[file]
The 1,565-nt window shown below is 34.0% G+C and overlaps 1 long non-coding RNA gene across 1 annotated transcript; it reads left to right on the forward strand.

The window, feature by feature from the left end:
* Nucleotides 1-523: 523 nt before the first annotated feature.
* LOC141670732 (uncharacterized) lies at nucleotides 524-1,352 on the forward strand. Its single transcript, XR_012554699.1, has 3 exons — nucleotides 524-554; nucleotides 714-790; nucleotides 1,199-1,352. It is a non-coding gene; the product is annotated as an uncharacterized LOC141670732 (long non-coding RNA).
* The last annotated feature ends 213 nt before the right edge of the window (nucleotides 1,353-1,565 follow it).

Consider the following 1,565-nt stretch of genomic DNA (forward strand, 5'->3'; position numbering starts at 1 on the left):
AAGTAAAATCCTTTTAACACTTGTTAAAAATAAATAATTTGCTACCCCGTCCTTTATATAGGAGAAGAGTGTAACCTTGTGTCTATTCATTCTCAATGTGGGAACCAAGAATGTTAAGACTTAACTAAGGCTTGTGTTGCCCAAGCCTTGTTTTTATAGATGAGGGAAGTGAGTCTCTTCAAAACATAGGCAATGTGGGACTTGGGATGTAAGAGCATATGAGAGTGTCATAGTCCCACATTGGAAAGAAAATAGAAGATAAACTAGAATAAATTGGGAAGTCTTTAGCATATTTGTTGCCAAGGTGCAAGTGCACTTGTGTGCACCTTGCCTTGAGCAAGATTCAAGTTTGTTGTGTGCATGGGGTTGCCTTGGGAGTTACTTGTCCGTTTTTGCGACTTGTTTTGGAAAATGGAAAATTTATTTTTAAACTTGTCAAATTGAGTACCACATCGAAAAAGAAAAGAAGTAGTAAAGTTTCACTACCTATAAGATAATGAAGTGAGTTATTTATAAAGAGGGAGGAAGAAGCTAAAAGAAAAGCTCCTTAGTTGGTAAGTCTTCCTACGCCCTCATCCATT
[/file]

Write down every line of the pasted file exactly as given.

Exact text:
The 1,565-nt window shown below is 34.0% G+C and overlaps 1 long non-coding RNA gene across 1 annotated transcript; it reads left to right on the forward strand.

The window, feature by feature from the left end:
* Nucleotides 1-523: 523 nt before the first annotated feature.
* LOC141670732 (uncharacterized) lies at nucleotides 524-1,352 on the forward strand. Its single transcript, XR_012554699.1, has 3 exons — nucleotides 524-554; nucleotides 714-790; nucleotides 1,199-1,352. It is a non-coding gene; the product is annotated as an uncharacterized LOC141670732 (long non-coding RNA).
* The last annotated feature ends 213 nt before the right edge of the window (nucleotides 1,353-1,565 follow it).

Consider the following 1,565-nt stretch of genomic DNA (forward strand, 5'->3'; position numbering starts at 1 on the left):
AAGTAAAATCCTTTTAACACTTGTTAAAAATAAATAATTTGCTACCCCGTCCTTTATATAGGAGAAGAGTGTAACCTTGTGTCTATTCATTCTCAATGTGGGAACCAAGAATGTTAAGACTTAACTAAGGCTTGTGTTGCCCAAGCCTTGTTTTTATAGATGAGGGAAGTGAGTCTCTTCAAAACATAGGCAATGTGGGACTTGGGATGTAAGAGCATATGAGAGTGTCATAGTCCCACATTGGAAAGAAAATAGAAGATAAACTAGAATAAATTGGGAAGTCTTTAGCATATTTGTTGCCAAGGTGCAAGTGCACTTGTGTGCACCTTGCCTTGAGCAAGATTCAAGTTTGTTGTGTGCATGGGGTTGCCTTGGGAGTTACTTGTCCGTTTTTGCGACTTGTTTTGGAAAATGGAAAATTTATTTTTAAACTTGTCAAATTGAGTACCACATCGAAAAAGAAAAGAAGTAGTAAAGTTTCACTACCTATAAGATAATGAAGTGAGTTATTTATAAAGAGGGAGGAAGAAGCTAAAAGAAAAGCTCCTTAGTTGGTAAGTCTTCCTACGCCCTCATCCATT